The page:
Dîner en Blanc: The Zero Moment of Truth
This is the second year that Philadelphia is a host city for Dîner en Blanc – a flash mob style picnic where thousands of people dressed in white meet at street corners to be led to an undisclosed location. Once there, they have just ten minutes to set up and elegantly dress their tables, plate their own food, pour wine and champagne, and meet their fellow diners. It is a spectacular scene of soaring white linen napkins, sparklers, and decadent merriment.
I am very much looking forward to attending Dîner en Blanc again this year. I have been spending the last month feverishly searching for the perfect portable table, the bougiest tablescape ideas, white dinnerware, white attire, big hats, and authentic French food.
It occurred to me that my power searching is the perfect example of the Zero Moment of Truth (ZMOT). The ZMOT is a phenomenon best explained by Google:
“Increasingly, consumers are making decisions well before the actual moment of in-store or online purchase. In fact, 88% of consumers research before they buy, consulting an average of 10.4 sources. Google partnered with Shopper Sciences to explore this so-called "Zero Moment of Truth" and identify what's shaping consumer decisions on the path to purchase.”
There are two key pieces of information here. The first key piece is that consumers engage 10.4 sources of information before they make the decision to purchase. This means that brands can no longer rely on only their website, store or single advertisement to communicate with their audience – brands now need to engage more marketing avenues than ever.
The other key piece is the part where we identify what shapes consumer decisions on the path to purchase. To know what motivates your audience, you have to fully explore each persona type within your audience – from their pain points to their priorities. Only then can you develop a digital marketing strategy that is targeted to moving your audience through their buying journey.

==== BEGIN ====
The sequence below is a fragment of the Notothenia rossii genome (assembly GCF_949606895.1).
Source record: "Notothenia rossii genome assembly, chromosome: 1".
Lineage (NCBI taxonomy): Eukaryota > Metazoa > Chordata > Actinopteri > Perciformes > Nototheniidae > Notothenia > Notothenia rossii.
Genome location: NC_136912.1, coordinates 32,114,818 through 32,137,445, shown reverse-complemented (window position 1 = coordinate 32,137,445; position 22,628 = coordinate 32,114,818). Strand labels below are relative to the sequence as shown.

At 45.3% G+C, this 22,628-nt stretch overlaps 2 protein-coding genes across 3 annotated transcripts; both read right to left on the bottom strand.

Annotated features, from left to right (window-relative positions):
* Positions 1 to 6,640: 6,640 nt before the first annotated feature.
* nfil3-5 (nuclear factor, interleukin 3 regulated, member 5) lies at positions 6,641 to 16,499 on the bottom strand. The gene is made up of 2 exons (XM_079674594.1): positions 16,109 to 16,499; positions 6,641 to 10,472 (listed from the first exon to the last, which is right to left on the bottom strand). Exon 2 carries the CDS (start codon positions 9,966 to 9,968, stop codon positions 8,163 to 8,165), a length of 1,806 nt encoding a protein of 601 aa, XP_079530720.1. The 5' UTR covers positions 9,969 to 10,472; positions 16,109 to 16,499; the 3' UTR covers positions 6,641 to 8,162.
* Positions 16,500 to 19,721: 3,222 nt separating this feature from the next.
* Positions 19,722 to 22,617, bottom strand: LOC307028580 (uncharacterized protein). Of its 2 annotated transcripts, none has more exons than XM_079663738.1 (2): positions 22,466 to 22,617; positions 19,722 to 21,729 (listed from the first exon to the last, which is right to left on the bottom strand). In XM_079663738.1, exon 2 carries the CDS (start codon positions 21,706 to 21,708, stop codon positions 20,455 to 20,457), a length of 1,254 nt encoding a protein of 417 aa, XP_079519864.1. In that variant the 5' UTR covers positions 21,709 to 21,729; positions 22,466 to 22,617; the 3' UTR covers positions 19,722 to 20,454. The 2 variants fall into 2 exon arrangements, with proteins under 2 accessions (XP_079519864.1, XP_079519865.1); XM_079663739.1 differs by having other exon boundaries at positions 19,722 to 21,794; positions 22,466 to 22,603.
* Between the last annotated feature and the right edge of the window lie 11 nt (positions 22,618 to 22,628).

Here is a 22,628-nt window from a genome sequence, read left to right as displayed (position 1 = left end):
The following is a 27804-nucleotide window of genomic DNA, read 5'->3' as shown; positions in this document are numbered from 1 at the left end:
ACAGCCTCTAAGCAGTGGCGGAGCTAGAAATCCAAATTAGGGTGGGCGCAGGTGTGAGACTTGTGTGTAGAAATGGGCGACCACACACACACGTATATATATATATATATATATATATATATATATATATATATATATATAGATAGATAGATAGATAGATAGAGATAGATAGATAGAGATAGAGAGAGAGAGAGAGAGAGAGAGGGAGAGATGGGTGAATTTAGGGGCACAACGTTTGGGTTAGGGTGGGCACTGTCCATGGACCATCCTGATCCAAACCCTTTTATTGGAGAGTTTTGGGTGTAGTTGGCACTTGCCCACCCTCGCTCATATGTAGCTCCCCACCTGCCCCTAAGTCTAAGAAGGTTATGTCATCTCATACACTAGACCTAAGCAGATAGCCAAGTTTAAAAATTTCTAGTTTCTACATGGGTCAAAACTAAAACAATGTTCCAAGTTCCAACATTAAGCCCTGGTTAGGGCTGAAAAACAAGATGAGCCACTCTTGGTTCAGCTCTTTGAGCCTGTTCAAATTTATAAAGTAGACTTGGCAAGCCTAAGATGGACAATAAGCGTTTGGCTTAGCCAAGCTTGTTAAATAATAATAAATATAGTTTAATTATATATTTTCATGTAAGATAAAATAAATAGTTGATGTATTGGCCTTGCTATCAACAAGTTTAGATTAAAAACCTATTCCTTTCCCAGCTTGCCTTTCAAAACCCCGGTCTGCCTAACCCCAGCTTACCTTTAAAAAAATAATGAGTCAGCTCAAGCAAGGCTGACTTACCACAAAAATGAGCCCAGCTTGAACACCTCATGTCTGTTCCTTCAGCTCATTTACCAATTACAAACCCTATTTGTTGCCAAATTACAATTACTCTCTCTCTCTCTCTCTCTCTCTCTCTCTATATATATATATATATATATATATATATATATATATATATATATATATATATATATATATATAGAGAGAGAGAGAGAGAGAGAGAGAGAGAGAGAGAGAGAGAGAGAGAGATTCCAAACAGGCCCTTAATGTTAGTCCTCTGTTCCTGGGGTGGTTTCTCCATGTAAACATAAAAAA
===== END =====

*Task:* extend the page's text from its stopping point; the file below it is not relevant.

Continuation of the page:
ZMOT in Action
To demonstrate ZMOT in action, I’ll walk you through my pursuit to create the perfect Dîner en Blanc (DEB) experience. As you read my approach, think about your own online search behavior.
Gearing Up for the Event: Perusing DEB’s Digital Marketshare
For months I’ve been on DEB Philadelphia’s website and Facebook page, waiting for updates on the event date, teasers on the event’s location, and announcements for in-store features at places like Williams-Sonoma, where inspiration, elegance, and candor are in abundance. DEB’s Facebook updates have led me to blogs, news articles, YouTube videos, Pinterest boards and retail websites – and this is just phase I of my information gathering, where I’m taking the pulse on all things DEB.
Embarking on the Buying Journey: Going from Awareness to Action
Once I registered for the event, it was time to find a table. I Googled “portable table”, “portable picnic table”, and “white card table”, just to name a few. I landed on sites like L.L. Bean, Target, Home Depot, and Amazon. I checked prices, sizes, ratings, and reviews, but I waited a few days to make a decision. During that time, I asked my parents if they had an extra table, and I also asked friends and my co-workers if they had a table. To no avail, and due to great customer reviews and a reasonable price, I purchased a portable picnic table on Amazon.